“Gone,” said May. “They took the five-twenty plane to Newark.”

“That woman has a mind like an overstuffed freezer,” noted Flo. “I’ve never seen so many ideas packed so closely together.”

“You know, she collared me and asked me why I never had children,” commented Lila. “She wanted to know why I didn’t plan better for my old age.”

“I’m sorry,” said May, “how rude.”

“No, no, coming from her, it wasn’t rude. I had the feeling that she was genuinely concerned. More than concerned. Ready to solve the problem. I thought maybe she could find me a few spare children for my old age.”

“I wouldn’t put it past her,” sighed May.

“Well, she dug up that Norman Grafstein for you,” noted Lila with approval. “I’d call that a nice gesture. And the other one didn’t look so bad, either.”

“Awful,” pronounced Flo. “Norman was fine, but the other one, Stan Jacobs, was a pill.”

“Flo was upset because he didn’t laugh at her jokes,” observed Lila.

“You were a bit direct,” agreed May. “You might have hurt his feelings.”

“Feelings—at his age? It’s an affectation to have feelings at our age.”

“Men don’t like to be made fun of,” cautioned Lila, “at any age. Or to think that you might be smarter than they are.”

“Well, I thought Stan Jacobs was nice,” said May.

“You think everyone’s nice.”

“Norman said that Stan lost his wife only a year ago.”

“So we all lost a spouse recently, give or take a year. I don’t see anyone walking on eggshells with us.”

“But Flo dear, you come at them with a sledgehammer,” said Lila. “A little gentleness is seductive.”

“Gentleness does not come as easily to me as it does to May. She’s gentle by nature. And I could see that she captivated Norman Grafstein—to his credit.”

“Oh, please,” said May. “He was only being polite.”

“From what I could see, he was very attentive to May,” agreed Lila.

“Yes,” laughed Flo, reverting to her usual tone, “when a man of that age actually registers your existence and doesn’t simply expound to the furniture, you know you’ve made a strong impression.”

“Oh, Flo, you’re terrible!” protested May, but it was clear that she was pleased. Norman Grafstein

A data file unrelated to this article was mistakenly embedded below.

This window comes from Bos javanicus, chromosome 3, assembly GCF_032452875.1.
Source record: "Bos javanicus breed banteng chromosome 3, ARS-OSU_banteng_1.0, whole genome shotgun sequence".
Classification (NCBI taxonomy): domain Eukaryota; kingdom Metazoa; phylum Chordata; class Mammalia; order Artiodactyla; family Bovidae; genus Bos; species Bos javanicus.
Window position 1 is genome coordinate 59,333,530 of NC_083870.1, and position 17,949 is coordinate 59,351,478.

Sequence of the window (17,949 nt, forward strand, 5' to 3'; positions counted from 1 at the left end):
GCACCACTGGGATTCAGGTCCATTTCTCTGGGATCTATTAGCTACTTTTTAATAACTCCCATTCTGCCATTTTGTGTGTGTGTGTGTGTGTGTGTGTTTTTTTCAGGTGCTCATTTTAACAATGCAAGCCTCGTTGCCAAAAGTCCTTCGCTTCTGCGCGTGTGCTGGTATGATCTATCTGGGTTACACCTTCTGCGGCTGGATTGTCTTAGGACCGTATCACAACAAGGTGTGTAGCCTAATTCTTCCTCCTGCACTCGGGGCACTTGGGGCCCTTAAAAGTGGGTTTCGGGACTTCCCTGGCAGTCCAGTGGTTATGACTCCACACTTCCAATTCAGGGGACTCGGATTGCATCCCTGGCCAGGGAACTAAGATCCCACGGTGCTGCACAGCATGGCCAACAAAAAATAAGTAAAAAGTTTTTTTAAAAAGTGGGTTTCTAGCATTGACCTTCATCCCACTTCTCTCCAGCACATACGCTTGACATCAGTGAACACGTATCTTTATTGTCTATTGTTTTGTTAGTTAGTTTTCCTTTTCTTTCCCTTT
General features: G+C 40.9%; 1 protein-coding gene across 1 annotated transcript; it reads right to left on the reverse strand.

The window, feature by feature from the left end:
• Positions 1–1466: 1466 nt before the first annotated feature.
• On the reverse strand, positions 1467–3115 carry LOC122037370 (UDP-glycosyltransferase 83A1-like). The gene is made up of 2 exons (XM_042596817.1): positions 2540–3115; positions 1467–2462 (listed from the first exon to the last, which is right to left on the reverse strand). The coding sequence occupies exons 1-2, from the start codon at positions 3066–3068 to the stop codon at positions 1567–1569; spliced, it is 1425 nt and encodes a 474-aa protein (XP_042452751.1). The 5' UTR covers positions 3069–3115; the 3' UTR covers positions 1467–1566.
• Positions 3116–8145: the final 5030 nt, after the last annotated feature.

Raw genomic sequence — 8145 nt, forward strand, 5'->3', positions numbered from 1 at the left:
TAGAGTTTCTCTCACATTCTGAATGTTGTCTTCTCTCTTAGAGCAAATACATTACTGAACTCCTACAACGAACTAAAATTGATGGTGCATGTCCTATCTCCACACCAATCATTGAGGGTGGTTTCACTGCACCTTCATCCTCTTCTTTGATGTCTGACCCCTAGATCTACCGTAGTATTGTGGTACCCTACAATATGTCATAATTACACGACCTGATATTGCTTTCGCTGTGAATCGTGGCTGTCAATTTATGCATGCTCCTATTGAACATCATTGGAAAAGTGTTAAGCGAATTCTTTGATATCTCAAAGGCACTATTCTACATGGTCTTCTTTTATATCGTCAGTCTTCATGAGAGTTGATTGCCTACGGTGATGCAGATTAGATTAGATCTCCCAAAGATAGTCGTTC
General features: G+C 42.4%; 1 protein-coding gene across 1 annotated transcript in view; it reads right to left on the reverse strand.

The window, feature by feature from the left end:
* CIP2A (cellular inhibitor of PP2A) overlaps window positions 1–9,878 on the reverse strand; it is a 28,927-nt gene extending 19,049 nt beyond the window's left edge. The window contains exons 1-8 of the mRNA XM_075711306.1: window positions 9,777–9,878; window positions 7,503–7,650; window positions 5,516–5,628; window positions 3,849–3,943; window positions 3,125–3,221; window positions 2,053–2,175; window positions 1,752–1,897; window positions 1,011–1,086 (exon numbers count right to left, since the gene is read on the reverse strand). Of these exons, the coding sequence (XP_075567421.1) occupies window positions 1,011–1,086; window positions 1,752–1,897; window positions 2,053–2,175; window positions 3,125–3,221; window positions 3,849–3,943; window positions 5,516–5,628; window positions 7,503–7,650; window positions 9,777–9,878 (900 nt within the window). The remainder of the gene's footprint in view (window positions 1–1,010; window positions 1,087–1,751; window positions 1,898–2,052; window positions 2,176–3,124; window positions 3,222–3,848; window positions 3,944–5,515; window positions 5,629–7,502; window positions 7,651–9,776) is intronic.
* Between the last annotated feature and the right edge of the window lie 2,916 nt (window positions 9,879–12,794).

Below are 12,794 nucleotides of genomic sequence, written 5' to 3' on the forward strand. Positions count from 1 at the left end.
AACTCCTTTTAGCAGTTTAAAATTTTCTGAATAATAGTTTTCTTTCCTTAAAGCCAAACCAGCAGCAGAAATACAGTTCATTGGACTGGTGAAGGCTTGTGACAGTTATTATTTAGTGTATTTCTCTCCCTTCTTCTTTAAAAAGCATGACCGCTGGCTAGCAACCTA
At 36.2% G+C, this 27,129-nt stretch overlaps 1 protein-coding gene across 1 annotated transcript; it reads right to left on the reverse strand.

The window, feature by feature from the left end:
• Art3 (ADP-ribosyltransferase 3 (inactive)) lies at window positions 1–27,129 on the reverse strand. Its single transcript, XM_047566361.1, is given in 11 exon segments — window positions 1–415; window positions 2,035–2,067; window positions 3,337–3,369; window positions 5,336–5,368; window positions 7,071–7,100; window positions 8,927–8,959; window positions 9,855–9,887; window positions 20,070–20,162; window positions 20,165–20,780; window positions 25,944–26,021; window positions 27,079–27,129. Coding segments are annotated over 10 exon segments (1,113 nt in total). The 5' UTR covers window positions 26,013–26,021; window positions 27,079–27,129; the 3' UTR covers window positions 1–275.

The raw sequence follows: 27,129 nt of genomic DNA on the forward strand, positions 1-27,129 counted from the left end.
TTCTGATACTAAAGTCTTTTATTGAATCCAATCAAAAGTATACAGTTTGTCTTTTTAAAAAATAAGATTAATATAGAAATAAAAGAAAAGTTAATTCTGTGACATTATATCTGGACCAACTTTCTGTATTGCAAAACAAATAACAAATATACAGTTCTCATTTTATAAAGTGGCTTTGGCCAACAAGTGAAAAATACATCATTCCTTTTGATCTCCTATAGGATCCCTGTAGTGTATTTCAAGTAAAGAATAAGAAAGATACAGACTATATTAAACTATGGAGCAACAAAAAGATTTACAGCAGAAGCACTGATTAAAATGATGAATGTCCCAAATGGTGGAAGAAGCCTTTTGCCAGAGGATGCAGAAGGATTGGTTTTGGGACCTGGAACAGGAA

had
noticed her, and she had to admit that she liked being noticed.

CHAPTER THIRTEEN

T
HERE WAS NO CALL FROM
N
ORMAN
G
RAFSTEIN THAT WEEK, BUT
on the way out of the movies at City Place on Friday night, Flo and May (Lila had gone to dinner with Hy) bumped into him with a woman on his arm. May caught sight of him first and tried to maneuver to avoid a direct encounter, but Norman, apparently unembarrassed, hailed them down.

“Ladies, I was going to call,” he said jovially, looking at May in particular, “and I will, I promise. Excuse me, this is a friend: Dory Feldman.”

“Feldstein,” corrected the woman.

“My mistake, Feldstein. She lives at Broken Arrow. We’re neighbors.” He continued to smile at May with apparent unself-consciousness, as if to say that it was only natural that he would be at the movies with a woman, there being so many of them around.

“Well, we better hurry or we’ll miss the movie,” announced May, dragging Flo by the arm. Norman had seemed eager to chat, but she hardly felt up to it. She was more pleased to see him than she expected, and more disappointed to see him with someone else.

Once inside, Flo looked at the flustered face of her friend and shook her head. “You’re too upset, you know.”

“I’m not upset,” said May, trying to regain her composure.

“It’s not his fault,” said Flo. “I’m sure
she
asked
him.
He’s been widowed two years. The attention must be overwhelming.”

“I’m sure it is,” said May sadly. “I don’t see why he’d want to go out with me.”

“Because you’re sweet and modest and delightful to be with,” Flo explained. “Because you don’t wear bugle beads and your fingernails aren’t going to send him to the hospital for stitches.”

“I’m not flashy,” agreed May, “if that’s what you mean. But maybe he likes flashy.” She thought of the woman Feldman or Feldstein whom Norman had been with. She was wearing a cape and leather pants.

“I’m just saying that you’re naturally attractive, and if I’m any judge, he likes that.”

May blushed. “Do you think so?”

“I do. I’m guessing he’ll call you tomorrow—unless, of course, he’s too busy fielding calls from his admirers. But if he does call, you have to promise to be casual and not take it too seriously. I’m sure he’ll want to see more of you, but a man like Norman Grafstein isn’t ready to settle down again soon. He’s enjoying his popularity.”

 

 

Flo was right. Norman Grafstein did call May the next day.

“I’d been meaning to ring you up ever since the brunch,” he said, “only things got hectic. You know how it is. Obligations and so forth.”